Where’s the alfalfa sweet spot in dairy rations?

By Mike Rankin

Over the past 30 years, alfalfa has lost market share to corn silage in dairy cow diet formulations. Multiple reasons have been cited for this shift, including lower alfalfa yields, winterkill risk, feed variability, and high production expenses.

At the same time the rapid move to corn silage has been occurring, growers and nutritionists still recognize that alfalfa has many positive agronomic, environmental, and feeding attributes.

A perfect pair

“From a nutritional perspective, it would be hard for us to find two forages that are more complementary with each other than alfalfa and corn silage,” said Rick Grant while speaking at the Midwest Forage Association’s Symposium 2022 in Wisconsin Dells, Wis. The president of the Miner Research Institute in Chazy, N.Y., noted that the starch and its degradability in corn silage matches “so well” with the amount of protein and the solubility of that protein in alfalfa.

In continuing to contrast alfalfa and corn silage, Grant noted that the “Queen of Forages” has less neutral detergent fiber (NDF) and higher undigestible NDF (uNDF), but the rate of digestion is much faster than corn silage. Alfalfa’s fiber is more “fragile,” and it breaks apart into cuboidal particles that are easy to swallow and pass through the rumen. As a result, alfalfa proves to be less filling than grasses such as corn silage, allowing for higher dry matter (DM) intakes.

“Alfalfa has great buffering attributes for the rumen,” Grant said. “It contains more sodium and potassium, has a higher dietary cation-anion difference (DCAD), and overall, we think that alfalfa may help to stabilize rumen pH and boost milkfat in higher corn silage rations.”

Alfalfa is also a much better source of lysine, an essential amino acid, than corn silage.

The dairy nutritionist noted that alfalfa’s value as a protein source is certainly greater in these times of high soybean meal prices, but Grant also thinks there is the ongoing potential to optimize the interaction between the rumen degradable protein of alfalfa and the starch from corn silage to enhance microbial protein synthesis. However, he warned that other ration ingredients need to be formulated in such a way to capitalize on this synergy.

Is more alfalfa warranted?

Grant and his research team decided there was a need to re-evaluate alfalfa inclusion in modern, high-producing dairy cow ration formulations that often have high concentrations of forage fiber. They wanted to determine if more alfalfa can successfully be fed in dairy rations and if there was a benefit in doing so.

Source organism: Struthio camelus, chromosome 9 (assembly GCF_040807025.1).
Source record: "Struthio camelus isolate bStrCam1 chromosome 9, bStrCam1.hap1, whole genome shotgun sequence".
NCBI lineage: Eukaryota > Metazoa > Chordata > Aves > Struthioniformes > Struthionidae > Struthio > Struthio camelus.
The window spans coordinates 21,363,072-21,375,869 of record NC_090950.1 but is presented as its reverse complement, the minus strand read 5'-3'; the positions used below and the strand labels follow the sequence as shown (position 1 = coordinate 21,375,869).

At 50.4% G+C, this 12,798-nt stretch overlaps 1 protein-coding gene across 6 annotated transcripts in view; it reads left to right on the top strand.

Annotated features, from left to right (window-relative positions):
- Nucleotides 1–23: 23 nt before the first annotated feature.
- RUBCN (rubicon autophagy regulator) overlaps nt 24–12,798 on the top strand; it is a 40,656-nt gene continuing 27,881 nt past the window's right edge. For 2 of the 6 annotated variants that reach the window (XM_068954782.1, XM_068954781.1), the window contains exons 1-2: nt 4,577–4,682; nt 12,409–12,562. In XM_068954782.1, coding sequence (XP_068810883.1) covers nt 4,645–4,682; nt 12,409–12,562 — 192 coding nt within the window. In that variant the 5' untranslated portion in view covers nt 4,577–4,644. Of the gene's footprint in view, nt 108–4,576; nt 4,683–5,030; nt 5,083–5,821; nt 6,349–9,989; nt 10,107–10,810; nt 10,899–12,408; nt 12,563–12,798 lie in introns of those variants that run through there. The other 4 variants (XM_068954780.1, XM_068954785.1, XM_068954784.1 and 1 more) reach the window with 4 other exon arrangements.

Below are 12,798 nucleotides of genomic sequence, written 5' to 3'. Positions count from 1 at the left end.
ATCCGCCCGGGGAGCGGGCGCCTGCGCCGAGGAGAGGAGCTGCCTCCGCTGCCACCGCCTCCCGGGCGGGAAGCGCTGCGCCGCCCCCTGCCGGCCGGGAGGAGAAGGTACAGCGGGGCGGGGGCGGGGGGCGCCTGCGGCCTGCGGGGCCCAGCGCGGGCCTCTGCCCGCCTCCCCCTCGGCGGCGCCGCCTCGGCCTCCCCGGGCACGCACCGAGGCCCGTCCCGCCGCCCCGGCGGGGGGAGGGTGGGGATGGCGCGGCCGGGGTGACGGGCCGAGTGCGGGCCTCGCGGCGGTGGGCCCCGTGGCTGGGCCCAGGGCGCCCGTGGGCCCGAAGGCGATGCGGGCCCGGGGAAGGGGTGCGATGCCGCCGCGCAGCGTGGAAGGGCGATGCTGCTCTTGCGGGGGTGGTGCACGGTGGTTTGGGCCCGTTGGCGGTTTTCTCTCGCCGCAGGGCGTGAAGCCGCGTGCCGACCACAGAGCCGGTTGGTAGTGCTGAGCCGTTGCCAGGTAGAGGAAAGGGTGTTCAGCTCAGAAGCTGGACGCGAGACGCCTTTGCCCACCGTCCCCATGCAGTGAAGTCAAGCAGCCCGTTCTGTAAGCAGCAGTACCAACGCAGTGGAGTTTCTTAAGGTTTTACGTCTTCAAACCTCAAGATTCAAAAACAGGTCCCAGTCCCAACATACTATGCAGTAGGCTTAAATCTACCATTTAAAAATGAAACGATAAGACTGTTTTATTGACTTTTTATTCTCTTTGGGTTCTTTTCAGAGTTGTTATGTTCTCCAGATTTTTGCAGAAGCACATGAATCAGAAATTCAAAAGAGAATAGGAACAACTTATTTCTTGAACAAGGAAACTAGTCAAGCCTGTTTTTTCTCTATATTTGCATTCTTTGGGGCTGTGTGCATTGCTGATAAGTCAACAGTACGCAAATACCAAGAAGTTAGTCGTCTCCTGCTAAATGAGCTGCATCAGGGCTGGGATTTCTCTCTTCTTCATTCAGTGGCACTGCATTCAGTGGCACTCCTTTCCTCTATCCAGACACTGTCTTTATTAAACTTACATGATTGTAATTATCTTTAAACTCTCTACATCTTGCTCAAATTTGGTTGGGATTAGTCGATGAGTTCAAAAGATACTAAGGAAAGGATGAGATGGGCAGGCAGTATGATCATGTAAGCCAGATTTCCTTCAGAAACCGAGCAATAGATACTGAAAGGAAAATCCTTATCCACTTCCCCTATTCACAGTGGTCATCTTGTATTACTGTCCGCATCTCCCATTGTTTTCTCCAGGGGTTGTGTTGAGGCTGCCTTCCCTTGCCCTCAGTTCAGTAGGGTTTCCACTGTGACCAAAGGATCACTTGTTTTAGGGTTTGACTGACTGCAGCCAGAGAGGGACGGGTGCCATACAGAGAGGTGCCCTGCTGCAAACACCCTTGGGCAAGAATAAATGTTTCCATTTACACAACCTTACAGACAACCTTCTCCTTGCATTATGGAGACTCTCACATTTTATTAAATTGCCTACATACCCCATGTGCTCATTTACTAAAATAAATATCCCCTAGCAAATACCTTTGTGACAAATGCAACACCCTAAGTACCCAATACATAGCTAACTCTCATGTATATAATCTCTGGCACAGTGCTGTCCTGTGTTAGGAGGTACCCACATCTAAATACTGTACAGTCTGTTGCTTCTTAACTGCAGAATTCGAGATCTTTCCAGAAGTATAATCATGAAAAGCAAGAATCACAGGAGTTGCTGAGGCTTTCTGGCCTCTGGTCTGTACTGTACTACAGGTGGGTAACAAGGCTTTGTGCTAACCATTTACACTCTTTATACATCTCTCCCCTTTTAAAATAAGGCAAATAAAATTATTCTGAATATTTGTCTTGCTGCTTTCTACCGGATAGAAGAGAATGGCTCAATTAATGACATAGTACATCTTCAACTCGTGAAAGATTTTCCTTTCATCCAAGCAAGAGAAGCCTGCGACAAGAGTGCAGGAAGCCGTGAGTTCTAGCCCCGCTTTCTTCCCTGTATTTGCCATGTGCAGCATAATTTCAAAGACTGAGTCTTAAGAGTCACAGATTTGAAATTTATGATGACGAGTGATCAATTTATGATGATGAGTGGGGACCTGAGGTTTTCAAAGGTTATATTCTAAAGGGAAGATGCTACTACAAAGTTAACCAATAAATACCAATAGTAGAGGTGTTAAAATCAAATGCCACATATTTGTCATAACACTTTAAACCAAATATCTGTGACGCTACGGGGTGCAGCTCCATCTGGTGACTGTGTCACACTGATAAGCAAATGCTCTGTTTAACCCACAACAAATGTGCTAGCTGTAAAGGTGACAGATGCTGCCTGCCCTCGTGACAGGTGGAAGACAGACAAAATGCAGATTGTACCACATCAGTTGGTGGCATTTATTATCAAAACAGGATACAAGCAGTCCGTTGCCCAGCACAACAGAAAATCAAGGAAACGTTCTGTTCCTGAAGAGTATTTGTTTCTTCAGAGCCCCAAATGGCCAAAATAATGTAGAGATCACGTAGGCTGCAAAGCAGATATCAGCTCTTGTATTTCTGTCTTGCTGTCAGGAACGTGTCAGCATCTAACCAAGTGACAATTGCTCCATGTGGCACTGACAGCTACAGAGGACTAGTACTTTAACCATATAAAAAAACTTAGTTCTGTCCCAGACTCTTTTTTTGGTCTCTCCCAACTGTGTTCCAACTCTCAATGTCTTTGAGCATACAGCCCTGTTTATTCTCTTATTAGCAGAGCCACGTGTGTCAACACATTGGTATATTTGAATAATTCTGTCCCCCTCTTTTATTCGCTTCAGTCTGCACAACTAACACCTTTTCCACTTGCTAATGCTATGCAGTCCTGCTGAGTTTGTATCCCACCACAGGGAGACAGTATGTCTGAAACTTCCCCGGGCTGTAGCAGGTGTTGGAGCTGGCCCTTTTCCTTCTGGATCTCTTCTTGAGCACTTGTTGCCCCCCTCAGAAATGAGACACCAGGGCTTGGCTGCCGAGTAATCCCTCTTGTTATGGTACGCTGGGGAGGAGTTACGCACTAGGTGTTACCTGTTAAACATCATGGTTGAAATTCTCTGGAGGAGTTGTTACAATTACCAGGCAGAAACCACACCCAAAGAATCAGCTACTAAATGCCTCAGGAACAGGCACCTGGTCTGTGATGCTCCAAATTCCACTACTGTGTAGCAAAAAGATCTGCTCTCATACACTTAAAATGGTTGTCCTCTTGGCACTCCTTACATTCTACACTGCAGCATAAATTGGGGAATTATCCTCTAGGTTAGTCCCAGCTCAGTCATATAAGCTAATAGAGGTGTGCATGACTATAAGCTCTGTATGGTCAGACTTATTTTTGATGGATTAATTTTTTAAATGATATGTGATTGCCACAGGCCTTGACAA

The feeding trial was completed in 2021 using 105 Holstein cows. Each treatment diet was formulated for 62% forage and the same predicted metabolizable protein, although in the end the higher alfalfa diets provided a little more metabolizable protein. Inclusion of alfalfa and corn silage were varied as follows:

1. 90% alfalfa, 10% corn silage

2. 70% alfalfa, 30% corn silage

3. 50% alfalfa, 50% corn silage

4. 30% alfalfa, 70% corn silage

5. 10% alfalfa, 90% corn silage

The high-quality alfalfa was fed in a total mixed ration (TMR) as chopped large square bales. “We used hay instead of haylage because we could maintain a consistent diet more easily,” Grant explained. “From previous research, we know that the form of alfalfa doesn’t influence dry matter intake or fat-corrected milk, if the quality is the same.”

For the higher alfalfa diets, some water was added to keep DM under 60% and to mitigate the fine particles from sorting out. The forage quality analysis of the alfalfa and corn silage is documented in Table 1 and the diet composition is presented in Table 2.

A middle optimum

In evaluating the results, Grant said his first take-home message is that we can feed alfalfa over a large range of the forage fed and still get good DM intake, milk production, and production efficiency (Table 3).

Drilling down a bit deeper, Grant said they didn’t measure any difference for milkfat, even though they expected to find one (Table 4). They did obtain differences for pounds of protein produced per day. “These weren’t big differences, but they were significant and would make a difference in the milk check,” Grant said. “It was the 30:70 and 50:50 diets (alfalfa to corn silage) that resulted in the most true protein output.”

Grant also pointed out that it appeared rumen efficiency from a fiber fermentation standpoint was best for the 30% to 50% alfalfa diets based on their greater de novo fatty acid milkfat concentrations. Rumination time in minutes per day were all in acceptable ranges except for the 90% alfalfa diet, which was the only treatment below 400 minutes.

“As with some past studies, this trial reinforced the idea that it’s probably best to stay away from the extremes for either corn silage or alfalfa and be somewhere in the middle,” Grant asserted. “From a nutritional standpoint, this makes sense.”

Concluding, Grant said it’s apparent that high-producing cows can be fed high-quality alfalfa as 10% to 90% of the forage component and still maintain milk production and efficiency. He noted that the “sweet spot” seems to be 30% to 50% alfalfa if milk components and rumen function are to be optimized.

“Alfalfa and perennial grasses have significant agronomic benefits,” Grant said. “As we look to a sustainable future for dairy-forage systems, we can’t ignore these benefits. It might be time to start including higher levels of alfalfa in our rations, especially for those currently feeding extreme amounts of corn silage.”


This article appeared in the April/May 2022 issue of Hay & Forage Grower on pages 18 & 19.

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